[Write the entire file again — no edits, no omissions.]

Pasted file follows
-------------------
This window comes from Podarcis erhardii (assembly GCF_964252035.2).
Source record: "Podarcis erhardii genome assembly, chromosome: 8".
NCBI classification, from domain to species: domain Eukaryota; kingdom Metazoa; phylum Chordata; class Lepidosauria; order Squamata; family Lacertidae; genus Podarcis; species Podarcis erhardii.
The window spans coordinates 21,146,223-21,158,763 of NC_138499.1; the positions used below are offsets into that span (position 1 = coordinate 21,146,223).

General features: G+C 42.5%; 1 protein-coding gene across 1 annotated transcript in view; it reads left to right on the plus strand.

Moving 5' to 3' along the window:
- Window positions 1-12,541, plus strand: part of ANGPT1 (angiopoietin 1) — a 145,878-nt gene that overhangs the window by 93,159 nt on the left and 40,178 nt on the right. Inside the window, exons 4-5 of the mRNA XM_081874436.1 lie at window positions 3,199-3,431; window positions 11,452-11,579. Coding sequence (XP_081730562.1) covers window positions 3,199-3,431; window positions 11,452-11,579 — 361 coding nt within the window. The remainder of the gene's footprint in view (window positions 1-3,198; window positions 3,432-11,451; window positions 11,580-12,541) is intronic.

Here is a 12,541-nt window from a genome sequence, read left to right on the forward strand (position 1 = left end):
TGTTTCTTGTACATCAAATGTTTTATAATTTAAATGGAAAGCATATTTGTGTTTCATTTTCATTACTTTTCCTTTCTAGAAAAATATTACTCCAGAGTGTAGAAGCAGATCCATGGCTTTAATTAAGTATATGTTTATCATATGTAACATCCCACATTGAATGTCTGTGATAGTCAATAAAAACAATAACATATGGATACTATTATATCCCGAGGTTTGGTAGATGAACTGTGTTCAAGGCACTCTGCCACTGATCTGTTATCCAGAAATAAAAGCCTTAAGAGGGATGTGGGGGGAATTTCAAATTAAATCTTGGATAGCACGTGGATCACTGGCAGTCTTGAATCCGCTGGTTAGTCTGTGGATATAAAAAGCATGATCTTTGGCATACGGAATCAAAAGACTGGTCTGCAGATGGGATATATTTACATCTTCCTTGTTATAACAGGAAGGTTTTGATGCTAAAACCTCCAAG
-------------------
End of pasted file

This window comes from Podarcis erhardii (assembly GCF_964252035.2).
Source record: "Podarcis erhardii genome assembly, chromosome: 8".
NCBI classification, from domain to species: domain Eukaryota; kingdom Metazoa; phylum Chordata; class Lepidosauria; order Squamata; family Lacertidae; genus Podarcis; species Podarcis erhardii.
The window spans coordinates 21,146,223-21,158,763 of NC_138499.1; the positions used below are offsets into that span (position 1 = coordinate 21,146,223).

General features: G+C 42.5%; 1 protein-coding gene across 1 annotated transcript in view; it reads left to right on the plus strand.

Moving 5' to 3' along the window:
- Window positions 1-12,541, plus strand: part of ANGPT1 (angiopoietin 1) — a 145,878-nt gene that overhangs the window by 93,159 nt on the left and 40,178 nt on the right. Inside the window, exons 4-5 of the mRNA XM_081874436.1 lie at window positions 3,199-3,431; window positions 11,452-11,579. Coding sequence (XP_081730562.1) covers window positions 3,199-3,431; window positions 11,452-11,579 — 361 coding nt within the window. The remainder of the gene's footprint in view (window positions 1-3,198; window positions 3,432-11,451; window positions 11,580-12,541) is intronic.

Here is a 12,541-nt window from a genome sequence, read left to right on the forward strand (position 1 = left end):
TGTTTCTTGTACATCAAATGTTTTATAATTTAAATGGAAAGCATATTTGTGTTTCATTTTCATTACTTTTCCTTTCTAGAAAAATATTACTCCAGAGTGTAGAAGCAGATCCATGGCTTTAATTAAGTATATGTTTATCATATGTAACATCCCACATTGAATGTCTGTGATAGTCAATAAAAACAATAACATATGGATACTATTATATCCCGAGGTTTGGTAGATGAACTGTGTTCAAGGCACTCTGCCACTGATCTGTTATCCAGAAATAAAAGCCTTAAGAGGGATGTGGGGGGAATTTCAAATTAAATCTTGGATAGCACGTGGATCACTGGCAGTCTTGAATCCGCTGGTTAGTCTGTGGATATAAAAAGCATGATCTTTGGCATACGGAATCAAAAGACTGGTCTGCAGATGGGATATATTTACATCTTCCTTGTTATAACAGGAAGGTTTTGATGCTAAAACCTCCAAG